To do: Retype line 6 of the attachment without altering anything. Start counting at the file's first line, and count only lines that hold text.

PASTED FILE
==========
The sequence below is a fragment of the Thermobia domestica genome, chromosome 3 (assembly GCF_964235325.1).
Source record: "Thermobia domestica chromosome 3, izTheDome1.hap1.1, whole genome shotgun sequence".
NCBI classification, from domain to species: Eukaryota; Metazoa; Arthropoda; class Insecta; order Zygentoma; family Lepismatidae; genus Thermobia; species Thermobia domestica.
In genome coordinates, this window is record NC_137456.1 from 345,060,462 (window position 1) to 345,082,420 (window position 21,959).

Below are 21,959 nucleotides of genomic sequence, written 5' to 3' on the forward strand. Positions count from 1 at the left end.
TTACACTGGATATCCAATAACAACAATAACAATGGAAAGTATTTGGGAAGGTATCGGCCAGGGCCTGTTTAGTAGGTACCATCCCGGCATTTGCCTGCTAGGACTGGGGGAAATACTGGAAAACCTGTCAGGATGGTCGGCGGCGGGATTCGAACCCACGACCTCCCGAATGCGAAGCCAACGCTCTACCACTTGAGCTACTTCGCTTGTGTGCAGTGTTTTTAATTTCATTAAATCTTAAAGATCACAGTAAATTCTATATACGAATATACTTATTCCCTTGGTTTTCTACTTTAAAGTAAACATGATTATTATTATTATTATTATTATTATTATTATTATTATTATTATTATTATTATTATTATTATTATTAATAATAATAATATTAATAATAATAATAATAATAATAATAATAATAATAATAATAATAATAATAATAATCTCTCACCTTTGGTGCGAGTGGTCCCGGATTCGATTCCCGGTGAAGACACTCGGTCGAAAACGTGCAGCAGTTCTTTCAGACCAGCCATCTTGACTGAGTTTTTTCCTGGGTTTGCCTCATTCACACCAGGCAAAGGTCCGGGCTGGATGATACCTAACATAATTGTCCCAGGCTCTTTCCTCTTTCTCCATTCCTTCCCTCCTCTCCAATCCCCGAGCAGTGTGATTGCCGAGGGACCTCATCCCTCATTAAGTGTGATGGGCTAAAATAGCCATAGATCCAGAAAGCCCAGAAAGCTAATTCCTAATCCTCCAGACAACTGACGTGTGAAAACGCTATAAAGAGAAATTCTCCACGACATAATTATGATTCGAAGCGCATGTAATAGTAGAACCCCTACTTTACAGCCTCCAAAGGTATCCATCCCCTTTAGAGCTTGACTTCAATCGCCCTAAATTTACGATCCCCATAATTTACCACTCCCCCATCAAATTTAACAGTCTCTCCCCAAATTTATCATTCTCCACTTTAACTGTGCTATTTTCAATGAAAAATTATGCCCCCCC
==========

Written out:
TTACACTGGATATCCAATAACAACAATAACAATGGAAAGTATTTGGGAAGGTATCGGCCAGGGCCTGTTTAGTAGGTACCATCCCGGCATTTGCCTGCTAGGACTGGGGGAAATACTGGAAAACCTGTCAGGATGGTCGGCGGCGGGATTCGAACCCACGACCTCCCGAATGCGAAGCCAACGCTCTACCACTTGAGCTACTTCGCTTGTGTGCAGTGTTTTTAATTTCATTAAATCTTAAAGATCACAGTAAATTCTATATACGAATATACTTATTCCCTTGGTTTTCTACTTTAAAGTAAACATGATTATTATTATTATTATTATTATTATTATTATTATTATTATTATTATTATTATTATTATTATTATTAATAATAATAATATTAATAATAATAATAATAATAATAATAATAATAATAATAATAATAATAATAATAATCTCTCACCTTTGGTGCGAGTGGTCCCGGATTCGATTCCCGGTGAAGACACTCGGTCGAAAACGTGCAGCAGTTCTTTCAGACCAGCCATCTTGACTGAGTTTTTTCCTGGGTTTGCCTCATTCACACCAGGCAAAGGTCCGGGCTGGATGATACCTAACATAATTGTCCCAGGCTCTTTCCTCTTTCTCCATTCCTTCCCTCCTCTCCAATCCCCGAGCAGTGTGATTGCCGAGGGACCTCATCCCTCATTAAGTGTGATGGGCTAAAATAGCCATAGATCCAGAAAGCCCAGAAAGCTAATTCCTAATCCTCCAGACAACTGACGTGTGAAAACGCTATAAAGAGAAATTCTCCACGACATAATTATGATTCGAAGCGCATGTAATAGTAGAACCCCTACTTTACAGCCTCCAAAGGTATCCATCCCCTTTAGAGCTTGACTTCAATCGCCCTAAATTTACGATCCCCATAATTTACCACTCCCCCATCAAATTTAACAGTCTCTCCCCAAATTTATCATTCTCCACTTTAACTGTGCTATTTTCAATGAAAAATTATGCCCCCCC